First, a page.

Software package for re-routing Win32 APIs underneath applications.
Detours Professional 3.0 is available for immediate purchase at the online Microsoft Store. Detours Professional includes a commercial use license that allows the use of Detours in commercial products and in production environments. Detours Professional includes support for either 32-bit or 64-bit processes on x86 and other Windows-compatible processors.
Detours Express 3.0 is available for immediate download under a no-fee, click-through license for research, non-commercial, and non-production use. Detours Express is limited to 32-bit processes on x86 processors.
Detours 3.0 includes the following new features over Detours 2.x:
- Support for 64-bit code on x64 and IA64 processors (Professional Edition only).
- Support for all Windows processors (Professional Edition only).
- Removed requirement for including detoured.dll in processes.
- Compatibility improvements for detouring APIs used by managed-code (MSIL) programs, especially on x64 processors.
- Addition of APIs to enumerate PE binary Imports and to determine the module referenced by a function pointer.
Innovative systems research hinges on the ability to easily instrument and extend existing operating system and application functionality. With access to appropriate source code, it is often trivial to insert new instrumentation or extensions by rebuilding the OS or application. However, in today's world systems researchers seldom have access to all relevant source code.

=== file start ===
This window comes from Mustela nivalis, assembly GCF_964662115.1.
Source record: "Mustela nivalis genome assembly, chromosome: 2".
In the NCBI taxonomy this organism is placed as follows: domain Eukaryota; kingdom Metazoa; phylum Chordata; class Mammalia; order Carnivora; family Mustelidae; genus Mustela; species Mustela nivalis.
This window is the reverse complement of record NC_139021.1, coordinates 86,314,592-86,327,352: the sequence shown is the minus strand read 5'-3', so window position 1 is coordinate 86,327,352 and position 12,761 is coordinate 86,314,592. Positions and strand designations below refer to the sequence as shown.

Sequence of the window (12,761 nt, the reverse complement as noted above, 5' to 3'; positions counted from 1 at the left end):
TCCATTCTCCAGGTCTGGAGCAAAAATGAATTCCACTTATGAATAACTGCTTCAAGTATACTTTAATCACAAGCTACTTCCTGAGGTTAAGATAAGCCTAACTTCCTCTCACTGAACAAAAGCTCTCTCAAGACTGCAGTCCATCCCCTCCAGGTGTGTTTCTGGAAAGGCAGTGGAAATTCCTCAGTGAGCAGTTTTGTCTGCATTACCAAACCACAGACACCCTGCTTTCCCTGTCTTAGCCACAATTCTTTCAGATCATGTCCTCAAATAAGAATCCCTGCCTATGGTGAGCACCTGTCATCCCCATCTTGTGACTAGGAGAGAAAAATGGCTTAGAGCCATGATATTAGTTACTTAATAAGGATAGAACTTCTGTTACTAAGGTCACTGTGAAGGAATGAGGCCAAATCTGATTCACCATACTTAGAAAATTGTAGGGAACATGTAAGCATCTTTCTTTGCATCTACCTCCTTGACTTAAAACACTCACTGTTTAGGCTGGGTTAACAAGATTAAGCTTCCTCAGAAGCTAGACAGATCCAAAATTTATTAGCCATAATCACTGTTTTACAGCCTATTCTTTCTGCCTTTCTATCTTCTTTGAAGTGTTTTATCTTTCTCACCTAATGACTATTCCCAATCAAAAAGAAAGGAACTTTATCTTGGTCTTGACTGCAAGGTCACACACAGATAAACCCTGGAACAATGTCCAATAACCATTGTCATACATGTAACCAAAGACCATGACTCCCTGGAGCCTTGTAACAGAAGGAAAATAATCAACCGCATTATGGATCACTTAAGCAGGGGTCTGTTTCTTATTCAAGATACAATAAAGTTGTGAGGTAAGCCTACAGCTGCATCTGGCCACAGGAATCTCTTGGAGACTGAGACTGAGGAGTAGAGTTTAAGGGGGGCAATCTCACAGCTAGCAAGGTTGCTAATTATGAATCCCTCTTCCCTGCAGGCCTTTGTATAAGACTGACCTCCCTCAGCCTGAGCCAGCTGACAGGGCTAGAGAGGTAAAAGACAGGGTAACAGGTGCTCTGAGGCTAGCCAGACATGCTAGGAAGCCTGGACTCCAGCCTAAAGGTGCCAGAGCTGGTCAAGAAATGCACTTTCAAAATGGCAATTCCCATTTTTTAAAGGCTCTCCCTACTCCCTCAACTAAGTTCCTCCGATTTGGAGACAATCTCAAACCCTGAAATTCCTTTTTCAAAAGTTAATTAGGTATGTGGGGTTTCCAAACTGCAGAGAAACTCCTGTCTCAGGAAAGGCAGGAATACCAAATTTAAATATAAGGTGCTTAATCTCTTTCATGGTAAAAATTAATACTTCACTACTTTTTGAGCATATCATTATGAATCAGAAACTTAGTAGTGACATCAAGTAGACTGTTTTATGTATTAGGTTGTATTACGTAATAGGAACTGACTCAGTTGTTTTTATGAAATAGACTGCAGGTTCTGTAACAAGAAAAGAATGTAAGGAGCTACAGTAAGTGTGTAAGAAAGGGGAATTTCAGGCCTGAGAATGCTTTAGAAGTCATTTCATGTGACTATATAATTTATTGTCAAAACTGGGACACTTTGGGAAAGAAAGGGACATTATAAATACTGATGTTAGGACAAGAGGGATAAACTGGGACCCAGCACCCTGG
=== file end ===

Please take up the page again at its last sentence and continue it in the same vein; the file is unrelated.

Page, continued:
Detours is a library for instrumenting arbitrary Win32 functions Windows-compatible processors. Detours intercepts Win32 functions by re-writing the in-memory code for target functions. The Detours package also contains utilities to attach arbitrary DLLs and data segments (called payloads) to any Win32 binary.
Detours preserves the un-instrumented target function (callable through a trampoline) as a subroutine for use by the instrumentation. Our trampoline design enables a large class of innovative extensions to existing binary software.
We have used Detours to create an automatic distributed partitioning system, to instrument and analyze the DCOM protocol stack, and to create a thunking layer for a COM-based OS API. Detours is used widely within Microsoft and within the industry.
- Galen Hunt and Doug Brubacher, Detours: Binary Interception of Win32 Functions, in Third USENIX Windows NT Symposium, USENIX, July 1999